A Writer’s Reflections on Expectations, Feminism and Romance

I remember being 14 years old and being taken through a fence by my horse, Razzle. He was a good horse. But that day something spooked him and, no matter what I tried, he decided there was no way I was staying on his back. He’d had enough.

As puberty hit, I started feeling that way about expectation. I wanted it off my back. The idea of finishing high school and going to college to get a 9-to-5 job ate away at the fiber who I knew I was. I wanted to chase wild horses and wild adventures. I’m certain I was a feminist before I knew what the word meant.

On Family

My parents raised me to be tough and independent, to work hard. There were no pink and blue jobs. Living on a farm, you worked—period.

To this day, my mother is the strongest woman I’ve ever met. She’ll wrangle a stallion into submission, clean the barn, pick up her granddaughter from kindergarten and make the best beef barley soup on the planet, all before dad gets home from work. She doesn’t name herself a feminist, though. She names herself a woman.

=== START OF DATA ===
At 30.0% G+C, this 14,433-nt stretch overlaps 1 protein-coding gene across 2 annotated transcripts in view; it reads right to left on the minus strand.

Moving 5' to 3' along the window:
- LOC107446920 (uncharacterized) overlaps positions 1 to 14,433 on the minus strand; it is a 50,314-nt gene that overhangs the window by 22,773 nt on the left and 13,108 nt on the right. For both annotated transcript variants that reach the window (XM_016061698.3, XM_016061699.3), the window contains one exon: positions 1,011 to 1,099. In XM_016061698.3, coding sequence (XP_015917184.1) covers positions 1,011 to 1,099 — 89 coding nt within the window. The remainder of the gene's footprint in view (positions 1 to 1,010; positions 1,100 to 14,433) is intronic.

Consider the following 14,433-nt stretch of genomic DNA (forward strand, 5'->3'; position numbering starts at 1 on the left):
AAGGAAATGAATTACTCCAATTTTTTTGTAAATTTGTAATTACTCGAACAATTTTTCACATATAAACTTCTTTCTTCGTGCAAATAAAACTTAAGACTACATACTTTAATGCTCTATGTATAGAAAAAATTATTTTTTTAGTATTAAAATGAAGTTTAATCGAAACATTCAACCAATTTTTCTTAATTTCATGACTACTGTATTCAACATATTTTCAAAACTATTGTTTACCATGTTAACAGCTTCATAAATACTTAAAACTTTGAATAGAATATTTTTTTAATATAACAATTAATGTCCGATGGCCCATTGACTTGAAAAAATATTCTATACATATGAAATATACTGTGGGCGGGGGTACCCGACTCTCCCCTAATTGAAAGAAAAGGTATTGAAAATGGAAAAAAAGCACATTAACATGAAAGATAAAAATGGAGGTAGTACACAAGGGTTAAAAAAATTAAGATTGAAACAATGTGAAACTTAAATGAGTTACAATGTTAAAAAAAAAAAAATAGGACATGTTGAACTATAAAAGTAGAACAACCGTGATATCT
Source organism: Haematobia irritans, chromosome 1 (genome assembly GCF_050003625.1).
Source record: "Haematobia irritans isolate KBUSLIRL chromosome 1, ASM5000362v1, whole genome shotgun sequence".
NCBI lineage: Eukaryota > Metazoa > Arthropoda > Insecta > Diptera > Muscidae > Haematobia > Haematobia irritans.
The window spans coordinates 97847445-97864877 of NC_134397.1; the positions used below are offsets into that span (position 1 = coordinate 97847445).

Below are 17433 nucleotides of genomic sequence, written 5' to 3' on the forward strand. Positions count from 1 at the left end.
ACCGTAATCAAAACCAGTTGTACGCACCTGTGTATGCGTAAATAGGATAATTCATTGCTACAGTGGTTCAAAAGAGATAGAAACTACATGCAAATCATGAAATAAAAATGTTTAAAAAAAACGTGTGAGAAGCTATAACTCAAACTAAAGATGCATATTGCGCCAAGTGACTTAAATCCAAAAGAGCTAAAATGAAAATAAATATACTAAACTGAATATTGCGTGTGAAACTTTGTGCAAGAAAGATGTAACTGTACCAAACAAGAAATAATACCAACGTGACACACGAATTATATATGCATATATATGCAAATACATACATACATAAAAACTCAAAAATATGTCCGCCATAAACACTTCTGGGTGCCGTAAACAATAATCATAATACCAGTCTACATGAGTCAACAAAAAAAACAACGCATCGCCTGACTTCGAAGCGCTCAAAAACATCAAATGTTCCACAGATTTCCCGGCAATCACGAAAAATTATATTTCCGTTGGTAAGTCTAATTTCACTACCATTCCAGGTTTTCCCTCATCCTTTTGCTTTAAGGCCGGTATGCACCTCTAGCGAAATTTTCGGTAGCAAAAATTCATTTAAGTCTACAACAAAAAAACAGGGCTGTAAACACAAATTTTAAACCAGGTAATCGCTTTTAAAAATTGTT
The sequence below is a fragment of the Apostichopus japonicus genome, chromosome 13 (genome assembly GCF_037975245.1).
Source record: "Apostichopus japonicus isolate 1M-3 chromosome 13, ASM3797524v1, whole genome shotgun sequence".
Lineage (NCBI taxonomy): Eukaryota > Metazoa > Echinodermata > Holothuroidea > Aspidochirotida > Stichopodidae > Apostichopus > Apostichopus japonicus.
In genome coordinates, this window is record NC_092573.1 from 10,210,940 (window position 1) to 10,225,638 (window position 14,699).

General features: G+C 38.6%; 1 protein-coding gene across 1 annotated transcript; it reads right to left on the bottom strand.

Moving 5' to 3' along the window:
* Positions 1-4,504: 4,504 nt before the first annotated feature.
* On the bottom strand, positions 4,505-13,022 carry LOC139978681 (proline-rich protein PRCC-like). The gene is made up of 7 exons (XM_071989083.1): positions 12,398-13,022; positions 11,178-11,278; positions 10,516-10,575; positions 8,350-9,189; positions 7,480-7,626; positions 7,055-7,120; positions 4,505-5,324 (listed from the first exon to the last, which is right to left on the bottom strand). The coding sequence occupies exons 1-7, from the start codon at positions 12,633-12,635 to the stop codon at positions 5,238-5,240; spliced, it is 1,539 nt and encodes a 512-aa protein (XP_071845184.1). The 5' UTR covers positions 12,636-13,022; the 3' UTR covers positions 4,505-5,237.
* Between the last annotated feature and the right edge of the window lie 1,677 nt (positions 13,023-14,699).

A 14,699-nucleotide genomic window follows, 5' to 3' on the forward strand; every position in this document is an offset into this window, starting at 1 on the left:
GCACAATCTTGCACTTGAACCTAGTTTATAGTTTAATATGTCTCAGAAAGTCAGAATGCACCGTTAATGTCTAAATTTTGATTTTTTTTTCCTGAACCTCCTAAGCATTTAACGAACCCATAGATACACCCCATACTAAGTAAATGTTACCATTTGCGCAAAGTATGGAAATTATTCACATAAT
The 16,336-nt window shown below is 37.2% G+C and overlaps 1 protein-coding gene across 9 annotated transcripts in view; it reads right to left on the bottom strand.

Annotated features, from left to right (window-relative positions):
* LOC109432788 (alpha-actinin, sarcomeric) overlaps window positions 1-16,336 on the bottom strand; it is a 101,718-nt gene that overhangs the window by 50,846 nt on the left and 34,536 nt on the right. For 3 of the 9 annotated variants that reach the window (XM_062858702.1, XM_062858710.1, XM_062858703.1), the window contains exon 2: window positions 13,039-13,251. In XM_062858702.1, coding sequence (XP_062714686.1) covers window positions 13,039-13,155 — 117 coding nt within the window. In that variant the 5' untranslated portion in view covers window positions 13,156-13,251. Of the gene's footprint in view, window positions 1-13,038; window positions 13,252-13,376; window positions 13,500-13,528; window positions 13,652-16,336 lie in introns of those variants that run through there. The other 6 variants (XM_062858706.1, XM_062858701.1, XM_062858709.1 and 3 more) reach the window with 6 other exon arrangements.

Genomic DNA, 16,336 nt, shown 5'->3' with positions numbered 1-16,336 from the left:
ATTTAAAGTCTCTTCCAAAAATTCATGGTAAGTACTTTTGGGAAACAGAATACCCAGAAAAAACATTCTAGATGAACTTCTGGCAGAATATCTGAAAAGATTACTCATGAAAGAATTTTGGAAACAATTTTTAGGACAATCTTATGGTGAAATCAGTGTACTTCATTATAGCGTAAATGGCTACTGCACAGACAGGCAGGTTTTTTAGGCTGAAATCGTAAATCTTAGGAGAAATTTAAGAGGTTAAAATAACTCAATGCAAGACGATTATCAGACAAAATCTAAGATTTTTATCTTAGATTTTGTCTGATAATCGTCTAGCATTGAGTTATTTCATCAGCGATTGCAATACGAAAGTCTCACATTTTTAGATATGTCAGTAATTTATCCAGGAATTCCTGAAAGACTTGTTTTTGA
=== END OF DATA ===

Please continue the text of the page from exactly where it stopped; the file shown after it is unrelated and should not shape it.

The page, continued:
My mother also fed my love of reading. For as long as I’ve been alive, her nightly routine, after the work is done, has been to curl up with an evening snack and a book. She reads everything. Mystery, suspense, CanLit, YA and every kind of romance, from Regency to contemporary to paranormal.  

On Feminism and Writing Romance

When I began writing seriously, I started with poetry. A great poet can change the world with one line. I write poetry to empower women, poetry that I hope young women see themselves in.

But I soon discovered I wanted to write more. Fun stories about kick-ass women and the alpha men who love them. Along came expectation. A serious poet—a true feminist—can’t write romance. To that, I scoff. The women in my family, the strong women I know, have never been defined by expectation, have never allowed the judgments of others to shape their path.

I write. I write poems that speak directly to women’s lives. I write romance, where happily ever after is found because of the heroine’s strength and resiliency, not despite it. I’m writing a dystopian YA that tells the story of young women leading humanity back from the brink.

Everything I write is shaped by the other and, so far, I haven’t found it difficult to transition between writing in different genres. I think it makes me a better writer, more open to learning.

Today the only expectation I have for myself is to be true to myself. And if you think that isn’t feminist enough, I suggest you have a little chat with my mom, after she’s done lugging those hay bales around. Just make sure you don’t interrupt her reading time.

Rayanne Haines is a 2018 Capital City Press Featured Writeropens a new window and she’s running workshops and events to help you become a better writer—free to attend with your library cardopens a new window. Check out what’s coming up in our events calendar.

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